Our ever increasingly indoor lifestyles are not just affecting our health-related behaviors, but also our physiological sensitivity to chronic pain, musculoskeletal injury risks, and muscle tissue structure. While an entire generation of people evolved into the “Information Age,” so to did a generation of chronic back pain sufferers. As the nation began to stay sitting down the pain and general injury rate went up. Human biology has a tendency to eliminate, or atrophy, body parts that are not in use. A prime example is the appendix: a once necessary organ that humans evolved away from needing. Unfortunately, our spines and musculoskeletal structures are still highly needed, despite the growing trend of pain, injury, and weakness. The human body uses pain signals to tell us, “HEY! PAY ATTENTION TO THIS RIGHT HERE!” Essentially, our muscle tissue is yelling at us to get up and allow stimulation to occur or else the tissue could die.
Anthropologically, our bodies have undergone a multitude of evolutionary processes to achieve bipedal locomotion, or walking upright on two legs. However, the evolution of poor posture and a physically inactive society weakened the lumbar spine, allowing our once robust ancestors to become vulnerable to injury and chronic pain.
Most people, including myself, spend far too much of their day sitting down, allowing muscles to tighten and, thus, reinforcing poor postural habits. Seated jobs lead to the inevitability of tight hamstrings, quadriceps, gluteal, and erector spinae muscles. Tight hamstrings alone can, and will, pull the structural back muscles down, further skewing posture and increasing the risk of exercise or simple activity-related injury.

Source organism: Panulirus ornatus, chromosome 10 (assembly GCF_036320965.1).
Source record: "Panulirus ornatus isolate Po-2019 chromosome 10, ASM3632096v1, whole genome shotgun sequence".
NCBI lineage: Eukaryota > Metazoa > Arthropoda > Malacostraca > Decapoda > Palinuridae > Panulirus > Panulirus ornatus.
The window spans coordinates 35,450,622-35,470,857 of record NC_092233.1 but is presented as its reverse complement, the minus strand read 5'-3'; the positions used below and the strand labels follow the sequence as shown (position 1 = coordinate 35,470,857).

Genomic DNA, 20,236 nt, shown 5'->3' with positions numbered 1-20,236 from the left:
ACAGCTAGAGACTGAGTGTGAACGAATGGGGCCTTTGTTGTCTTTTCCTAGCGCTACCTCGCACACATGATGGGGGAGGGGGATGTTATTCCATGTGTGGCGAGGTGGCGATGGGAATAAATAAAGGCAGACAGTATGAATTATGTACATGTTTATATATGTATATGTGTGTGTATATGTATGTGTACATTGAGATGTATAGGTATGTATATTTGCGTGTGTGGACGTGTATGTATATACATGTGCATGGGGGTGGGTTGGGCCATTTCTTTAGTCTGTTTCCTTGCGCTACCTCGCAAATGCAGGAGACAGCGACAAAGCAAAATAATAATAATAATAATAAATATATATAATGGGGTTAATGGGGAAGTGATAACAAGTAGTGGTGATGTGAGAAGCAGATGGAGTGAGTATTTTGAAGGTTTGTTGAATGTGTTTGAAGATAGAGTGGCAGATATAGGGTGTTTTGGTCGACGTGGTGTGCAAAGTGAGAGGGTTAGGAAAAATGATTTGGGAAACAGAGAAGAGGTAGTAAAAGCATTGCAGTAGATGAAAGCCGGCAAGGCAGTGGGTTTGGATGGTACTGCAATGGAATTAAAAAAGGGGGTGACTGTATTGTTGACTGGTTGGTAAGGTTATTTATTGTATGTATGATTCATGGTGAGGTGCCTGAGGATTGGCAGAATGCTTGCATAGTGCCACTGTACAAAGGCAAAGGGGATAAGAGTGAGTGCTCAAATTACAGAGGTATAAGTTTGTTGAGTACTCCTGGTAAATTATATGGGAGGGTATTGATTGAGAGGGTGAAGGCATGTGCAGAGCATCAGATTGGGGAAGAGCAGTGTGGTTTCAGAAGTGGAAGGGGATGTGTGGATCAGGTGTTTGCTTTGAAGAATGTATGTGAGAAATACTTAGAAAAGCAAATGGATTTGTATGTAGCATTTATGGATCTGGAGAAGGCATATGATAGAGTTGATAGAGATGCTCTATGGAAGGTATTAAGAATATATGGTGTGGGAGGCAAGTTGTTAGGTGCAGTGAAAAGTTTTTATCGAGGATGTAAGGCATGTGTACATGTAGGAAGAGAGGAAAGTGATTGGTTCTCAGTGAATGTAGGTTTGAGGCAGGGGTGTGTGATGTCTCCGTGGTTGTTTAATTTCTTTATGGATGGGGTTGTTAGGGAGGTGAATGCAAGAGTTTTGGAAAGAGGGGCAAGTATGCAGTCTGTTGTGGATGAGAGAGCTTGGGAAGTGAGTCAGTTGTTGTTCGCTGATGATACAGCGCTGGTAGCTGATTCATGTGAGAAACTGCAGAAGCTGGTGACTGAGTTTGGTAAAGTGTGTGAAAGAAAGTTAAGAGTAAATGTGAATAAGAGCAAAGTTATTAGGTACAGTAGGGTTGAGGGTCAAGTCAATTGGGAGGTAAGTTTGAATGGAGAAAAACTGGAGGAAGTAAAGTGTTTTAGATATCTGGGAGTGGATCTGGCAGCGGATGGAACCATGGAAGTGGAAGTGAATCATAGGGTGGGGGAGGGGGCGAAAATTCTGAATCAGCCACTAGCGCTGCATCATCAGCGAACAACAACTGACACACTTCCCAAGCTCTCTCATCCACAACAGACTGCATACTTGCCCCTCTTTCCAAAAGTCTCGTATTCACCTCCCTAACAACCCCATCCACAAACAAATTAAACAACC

Final Thoughts – Pain and Injury
Before you rush off to the gym, try to make a single change for an entire week. In addition to your normal routine, get up and stretch your hamstrings and lower back when you wake up, during your lunch break, and before bed. Maybe go for a little walk during lunch or eat standing upright one day. This will start to get the blood pumping again, reduce stiffness and work fatigue, but most importantly, keep your muscles from staying tensed throughout the entire day. If you are completely inactive, this is a good way to work up to a new health and fitness routine. If you are just off your routine, by the time you reach the gym, your muscles will be feeling more awake, your workout will be more successful, and your risk of injury will have decreased. Remember to stand up and MOVE! Your body will thank you.